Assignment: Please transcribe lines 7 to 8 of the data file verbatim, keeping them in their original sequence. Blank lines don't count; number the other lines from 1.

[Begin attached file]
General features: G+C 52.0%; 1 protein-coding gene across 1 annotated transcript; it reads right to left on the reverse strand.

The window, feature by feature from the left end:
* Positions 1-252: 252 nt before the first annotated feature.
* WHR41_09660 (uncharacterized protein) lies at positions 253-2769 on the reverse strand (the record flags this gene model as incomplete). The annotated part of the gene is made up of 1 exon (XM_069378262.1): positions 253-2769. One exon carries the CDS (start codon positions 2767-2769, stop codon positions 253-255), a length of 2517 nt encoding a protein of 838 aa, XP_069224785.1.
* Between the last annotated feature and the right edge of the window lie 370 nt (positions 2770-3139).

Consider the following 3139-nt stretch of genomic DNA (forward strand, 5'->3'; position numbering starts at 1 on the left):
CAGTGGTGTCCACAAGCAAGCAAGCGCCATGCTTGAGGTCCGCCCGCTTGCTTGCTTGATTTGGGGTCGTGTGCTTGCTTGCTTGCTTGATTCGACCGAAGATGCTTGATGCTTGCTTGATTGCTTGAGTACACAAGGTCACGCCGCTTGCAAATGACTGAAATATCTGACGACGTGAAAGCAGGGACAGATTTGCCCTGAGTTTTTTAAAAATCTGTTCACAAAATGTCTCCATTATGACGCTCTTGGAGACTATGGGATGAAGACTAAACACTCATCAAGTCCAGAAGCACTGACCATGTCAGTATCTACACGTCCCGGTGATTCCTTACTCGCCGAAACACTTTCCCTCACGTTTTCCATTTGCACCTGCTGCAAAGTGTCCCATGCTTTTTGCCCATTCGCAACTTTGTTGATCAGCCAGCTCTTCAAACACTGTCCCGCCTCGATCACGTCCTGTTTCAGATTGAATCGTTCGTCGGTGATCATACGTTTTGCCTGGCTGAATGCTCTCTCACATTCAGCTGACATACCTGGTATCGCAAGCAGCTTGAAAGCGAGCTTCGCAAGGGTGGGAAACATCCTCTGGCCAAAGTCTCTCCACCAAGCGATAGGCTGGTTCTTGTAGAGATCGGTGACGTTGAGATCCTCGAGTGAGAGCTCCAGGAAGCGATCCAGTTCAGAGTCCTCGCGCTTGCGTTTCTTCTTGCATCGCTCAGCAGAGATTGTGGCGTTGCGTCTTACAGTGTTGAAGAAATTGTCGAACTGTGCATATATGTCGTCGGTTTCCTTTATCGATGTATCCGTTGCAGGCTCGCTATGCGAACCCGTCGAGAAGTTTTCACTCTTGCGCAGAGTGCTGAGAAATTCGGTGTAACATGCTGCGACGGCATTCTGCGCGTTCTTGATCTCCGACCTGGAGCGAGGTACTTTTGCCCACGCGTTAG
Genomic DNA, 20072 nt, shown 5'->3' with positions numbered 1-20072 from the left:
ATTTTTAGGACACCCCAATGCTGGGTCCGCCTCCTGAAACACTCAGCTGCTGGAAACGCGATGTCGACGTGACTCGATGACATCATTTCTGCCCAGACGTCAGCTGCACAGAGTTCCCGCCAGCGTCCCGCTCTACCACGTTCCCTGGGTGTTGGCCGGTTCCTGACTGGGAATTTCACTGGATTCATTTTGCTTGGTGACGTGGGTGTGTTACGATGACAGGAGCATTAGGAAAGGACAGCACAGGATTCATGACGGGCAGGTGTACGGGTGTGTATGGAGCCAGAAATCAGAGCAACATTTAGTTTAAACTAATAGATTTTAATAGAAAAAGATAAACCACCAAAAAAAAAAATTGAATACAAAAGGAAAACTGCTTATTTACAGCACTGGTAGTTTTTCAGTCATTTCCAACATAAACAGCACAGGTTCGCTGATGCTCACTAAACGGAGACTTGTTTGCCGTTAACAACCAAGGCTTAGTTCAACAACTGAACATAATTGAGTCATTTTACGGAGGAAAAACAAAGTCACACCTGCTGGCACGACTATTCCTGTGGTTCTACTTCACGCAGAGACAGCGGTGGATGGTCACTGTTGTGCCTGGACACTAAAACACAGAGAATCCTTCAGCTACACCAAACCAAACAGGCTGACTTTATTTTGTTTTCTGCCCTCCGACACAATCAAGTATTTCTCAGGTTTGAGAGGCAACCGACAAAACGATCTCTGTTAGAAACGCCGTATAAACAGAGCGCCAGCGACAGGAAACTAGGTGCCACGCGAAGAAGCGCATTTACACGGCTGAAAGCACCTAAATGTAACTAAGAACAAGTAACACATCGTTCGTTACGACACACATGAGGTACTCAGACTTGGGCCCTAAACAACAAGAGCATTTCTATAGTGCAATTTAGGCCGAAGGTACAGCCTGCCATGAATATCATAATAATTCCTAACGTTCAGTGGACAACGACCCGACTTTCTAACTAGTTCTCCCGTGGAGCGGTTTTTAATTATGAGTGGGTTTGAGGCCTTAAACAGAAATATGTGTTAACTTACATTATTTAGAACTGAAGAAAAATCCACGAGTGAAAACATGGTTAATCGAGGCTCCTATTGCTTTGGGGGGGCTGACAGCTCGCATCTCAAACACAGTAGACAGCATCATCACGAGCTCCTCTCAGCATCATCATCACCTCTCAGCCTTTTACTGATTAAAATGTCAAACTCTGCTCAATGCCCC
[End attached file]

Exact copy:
CAGTGGTGTCCACAAGCAAGCAAGCGCCATGCTTGAGGTCCGCCCGCTTGCTTGCTTGATTTGGGGTCGTGTGCTTGCTTGCTTGCTTGATTCGACCGAAGATGCTTGATGCTTGCTTGATTGCTTGAGTACACAAGGTCACGCCGCTTGCAAATGACTGAAATATCTGACGACGTGAAAGCAGGGACAGATTTGCCCTGAGTTTTTTAAAAATCTGTTCACAAAATGTCTCCATTATGACGCTCTTGGAGACTATGGGATGAAGACTAAACACTCATCAAGTCCAGAAGCACTGACCATGTCAGTATCTACACGTCCCGGTGATTCCTTACTCGCCGAAACACTTTCCCTCACGTTTTCCATTTGCACCTGCTGCAAAGTGTCCCATGCTTTTTGCCCATTCGCAACTTTGTTGATCAGCCAGCTCTTCAAACACTGTCCCGCCTCGATCACGTCCTGTTTCAGATTGAATCGTTCGTCGGTGATCATACGTTTTGCCTGGCTGAATGCTCTCTCACATTCAGCTGACATACCTGGTATCGCAAGCAGCTTGAAAGCGAGCTTCGCAAGGGTGGGAAACATCCTCTGGCCAAAGTCTCTCCACCAAGCGATAGGCTGGTTCTTGTAGAGATCGGTGACGTTGAGATCCTCGAGTGAGAGCTCCAGGAAGCGATCCAGTTCAGAGTCCTCGCGCTTGCGTTTCTTCTTGCATCGCTCAGCAGAGATTGTGGCGTTGCGTCTTACAGTGTTGAAGAAATTGTCGAACTGTGCATATATGTCGTCGGTTTCCTTTATCGATGTATCCGTTGCAGGCTCGCTATGCGAACCCGTCGAGAAGTTTTCACTCTTGCGCAGAGTGCTGAGAAATTCGGTGTAACATGCTGCGACGGCATTCTGCGCGTTCTTGATCTCCGACCTGGAGCGAGGTACTTTTGCCCACGCGTTAG
Genomic DNA, 20072 nt, shown 5'->3' with positions numbered 1-20072 from the left: